General Public - Healthcare Safety Unit

HAIBackground

Healthcare-associated infections (HAI) are infections that patients develop during the course of receiving healthcare. They can happen due to treatment in hospitals and other healthcare facilities including outpatient surgery centers, dialysis centers, long-term care facilities such as nursing homes, rehabilitation centers, and community clinics. They can also occur during the course of treatment at home. HAIs can be caused by a wide variety of common and unusual bacteria, fungi, and viruses.

WhyPeople Are At Risk

People can get infections from hospitals, surgery centers or other places that offer health care. This is a big public health problem. A recent survey showed that 722,000 infections (HAIs) occurred in 2011 in the United States. This means that about 4% of hospital patients ended up with at least one infection. 

All hospitals, clinics and other healthcare facilities know that stopping HAIs is vital. These HAIs are still a major cause of disease, loss of life and high medical costs. So, laws were put in place to report these infections to the public. There are ways to help manage and prevent them.

Typesof HAIs

CLABSI | CAUTI | SSI

Central-Line Associated Bloodstream Infections (CLABSIs): These are infections in the blood that happen when a central line (tube that carries medicine and other treatments into a patient’s body) is used in a patient.  

Clean Hands CountSurgical Site Infections (SSIs): These infections happen in a patient’s body after the patient has surgery.

Catheter-Associated Urinary Tract Infections (CAUTIs): These are infections in a patient’s urinary tract (often referred to as a urinary tract infection or UTI) after a tube is placed in a patient that allows urine to pass out of the patient.

Resources:

Patient Safety | CDC

Protect Yourself and Your Family | Antibiotic/Antimicrobial Resistance | CDC

Antibiotic Resistant Germs in Hospitals | HAI | CDC

Health Alerts and Advisories

Health Alerts & Advisories | DSHS

Health Alert Network (HAN) | CDC

Antibiotic resistant/Multidrug-Resistant Organism Overview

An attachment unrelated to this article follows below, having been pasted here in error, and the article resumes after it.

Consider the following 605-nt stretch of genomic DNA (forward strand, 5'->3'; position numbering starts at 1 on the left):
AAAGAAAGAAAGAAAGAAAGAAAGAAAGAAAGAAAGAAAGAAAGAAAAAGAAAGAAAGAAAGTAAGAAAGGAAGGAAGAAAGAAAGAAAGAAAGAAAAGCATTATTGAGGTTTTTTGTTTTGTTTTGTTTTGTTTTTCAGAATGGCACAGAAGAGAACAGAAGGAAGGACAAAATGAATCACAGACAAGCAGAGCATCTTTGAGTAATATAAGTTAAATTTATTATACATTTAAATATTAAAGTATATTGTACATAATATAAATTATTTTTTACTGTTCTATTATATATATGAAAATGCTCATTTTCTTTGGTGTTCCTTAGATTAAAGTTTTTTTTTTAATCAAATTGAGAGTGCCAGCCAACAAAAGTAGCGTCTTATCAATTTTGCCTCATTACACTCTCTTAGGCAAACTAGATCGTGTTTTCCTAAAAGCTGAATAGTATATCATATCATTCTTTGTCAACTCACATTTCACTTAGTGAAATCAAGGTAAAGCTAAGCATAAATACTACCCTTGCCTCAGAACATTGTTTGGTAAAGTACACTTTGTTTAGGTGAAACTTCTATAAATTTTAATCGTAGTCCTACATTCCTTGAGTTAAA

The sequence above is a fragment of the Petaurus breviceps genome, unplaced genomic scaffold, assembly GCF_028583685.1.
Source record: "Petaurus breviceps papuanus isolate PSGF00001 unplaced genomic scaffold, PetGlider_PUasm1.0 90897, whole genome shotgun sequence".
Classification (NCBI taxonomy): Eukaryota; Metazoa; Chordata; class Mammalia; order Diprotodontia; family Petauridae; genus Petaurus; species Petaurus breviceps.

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Candida auris (C. auris)

Candida auris (C. auris) is an emerging multidrug-resistant yeast that can cause invasive infections and is associated with high mortality. When found in a clinical culture, C. auris can represent an infection or colonization. There is no set clinical case definition for C. auris as it can cause many types of symptoms.

  
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Clostridioides difficile (C. diff)

Clostridioides difficile (C. diff) is one of the most frequent causes of healthcare associated diarrhea. Prolonged antibiotic use is viewed as the primary risk factor for developing, Clostridioides difficile infections (CDI). People, who have other illnesses or conditions requiring prolonged use of antibiotics, and the elderly, are at greater risk of acquiring this disease. Clostridioides difficile is shed in feces. People can become infected if they touch items or surfaces that are contaminated with feces and then touch their mouth or mucous membranes. Clostridioides difficile can live for long periods on surfaces.

  
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Carbapenem-resistant Enterobacterales (CRE)

Carbapenem-resistant Enterobacterales (CRE) are a family of germs that are difficult to treat because they have high levels of resistance to antibiotics. Enterobacterales, a normal part of the human gut bacteria, can become carbapenem-resistant. Healthy people usually do not get CRE infections – they usually happen to patients in hospitals, nursing homes, and other healthcare settings. Patients whose care requires devices like ventilators (breathing machines), urinary (bladder) catheters, or intravenous (vein) catheters, and patients who are taking long courses of certain antibiotics are most at risk for CRE infections.

  
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Multidrug-resistant Acinetobacter (MDRA)

Multidrug-resistant Acinetobacter (MDRA) is a group of bacteria (germs) commonly found in the environment, like in soil and water. While there are many types, the most common cause of infections is Acinetobacter baumannii, which accounts for most Acinetobacter infections in humans. Acinetobacter baumannii can cause infections in the blood, urinary tract, and lungs (pneumonia), or in wounds in other parts of the body. It can also “colonize” or live in a patient without causing infections or symptoms, especially in respiratory secretions (sputum) or open wounds.

  
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Methicillin-resistant Staphyloccoccus aureus (MRSA)

Methicillin-resistant Staphyloccoccus aureus (MRSA) is a bacterium that is resistant to many antibiotics. In the general community, MRSA can cause skin and other infections. In a healthcare setting, such as a hospital or nursing home, MRSA can cause severe problems such as bloodstream infections, pneumonia and surgical site infections.

  
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Vancomycin-intermediate and Vancomycin-resistant Staphylococcus aureus (VISA /VRSA)

Vancomycin-intermediate and Vancomycin-resistant Staphylococcus aureus (VISA /VRSA) are specific types of antimicrobial-resistant bacteria. Persons who develop this type of staph infection may have underlying health conditions (such as diabetes and kidney disease), tubes going into their bodies (such as catheters), previous infections with methicillin-resistant Staphylococcus aureus (MRSA), and recent exposure to vancomycin and other antimicrobial agents.

For more details, please visit the CDC, Antibiotic Resistance website.